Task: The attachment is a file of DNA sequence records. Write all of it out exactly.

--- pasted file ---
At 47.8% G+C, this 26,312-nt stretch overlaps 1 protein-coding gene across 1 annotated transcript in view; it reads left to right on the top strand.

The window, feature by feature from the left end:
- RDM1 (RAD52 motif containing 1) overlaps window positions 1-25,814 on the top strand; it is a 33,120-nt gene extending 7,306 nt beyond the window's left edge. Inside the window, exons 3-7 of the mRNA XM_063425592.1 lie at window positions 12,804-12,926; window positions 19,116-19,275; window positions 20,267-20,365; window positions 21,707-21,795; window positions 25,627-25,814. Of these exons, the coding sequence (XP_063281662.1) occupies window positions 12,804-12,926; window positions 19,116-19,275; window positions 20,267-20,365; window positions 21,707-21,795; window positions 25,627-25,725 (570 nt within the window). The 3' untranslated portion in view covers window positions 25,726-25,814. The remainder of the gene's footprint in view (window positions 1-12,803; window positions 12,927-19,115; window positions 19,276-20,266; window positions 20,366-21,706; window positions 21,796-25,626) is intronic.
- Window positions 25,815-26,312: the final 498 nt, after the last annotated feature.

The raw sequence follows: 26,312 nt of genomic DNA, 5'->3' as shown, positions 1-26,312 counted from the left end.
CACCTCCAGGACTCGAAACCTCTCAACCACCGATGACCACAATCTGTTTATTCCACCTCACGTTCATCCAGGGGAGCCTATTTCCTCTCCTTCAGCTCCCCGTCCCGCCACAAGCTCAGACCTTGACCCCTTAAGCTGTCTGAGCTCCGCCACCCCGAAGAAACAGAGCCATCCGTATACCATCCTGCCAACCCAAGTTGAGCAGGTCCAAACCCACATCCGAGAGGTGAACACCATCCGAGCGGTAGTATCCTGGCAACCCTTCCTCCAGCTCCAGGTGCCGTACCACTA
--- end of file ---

At 47.8% G+C, this 26,312-nt stretch overlaps 1 protein-coding gene across 1 annotated transcript in view; it reads left to right on the top strand.

The window, feature by feature from the left end:
- RDM1 (RAD52 motif containing 1) overlaps window positions 1-25,814 on the top strand; it is a 33,120-nt gene extending 7,306 nt beyond the window's left edge. Inside the window, exons 3-7 of the mRNA XM_063425592.1 lie at window positions 12,804-12,926; window positions 19,116-19,275; window positions 20,267-20,365; window positions 21,707-21,795; window positions 25,627-25,814. Of these exons, the coding sequence (XP_063281662.1) occupies window positions 12,804-12,926; window positions 19,116-19,275; window positions 20,267-20,365; window positions 21,707-21,795; window positions 25,627-25,725 (570 nt within the window). The 3' untranslated portion in view covers window positions 25,726-25,814. The remainder of the gene's footprint in view (window positions 1-12,803; window positions 12,927-19,115; window positions 19,276-20,266; window positions 20,366-21,706; window positions 21,796-25,626) is intronic.
- Window positions 25,815-26,312: the final 498 nt, after the last annotated feature.

The raw sequence follows: 26,312 nt of genomic DNA, 5'->3' as shown, positions 1-26,312 counted from the left end.
CACCTCCAGGACTCGAAACCTCTCAACCACCGATGACCACAATCTGTTTATTCCACCTCACGTTCATCCAGGGGAGCCTATTTCCTCTCCTTCAGCTCCCCGTCCCGCCACAAGCTCAGACCTTGACCCCTTAAGCTGTCTGAGCTCCGCCACCCCGAAGAAACAGAGCCATCCGTATACCATCCTGCCAACCCAAGTTGAGCAGGTCCAAACCCACATCCGAGAGGTGAACACCATCCGAGCGGTAGTATCCTGGCAACCCTTCCTCCAGCTCCAGGTGCCGTACCACTA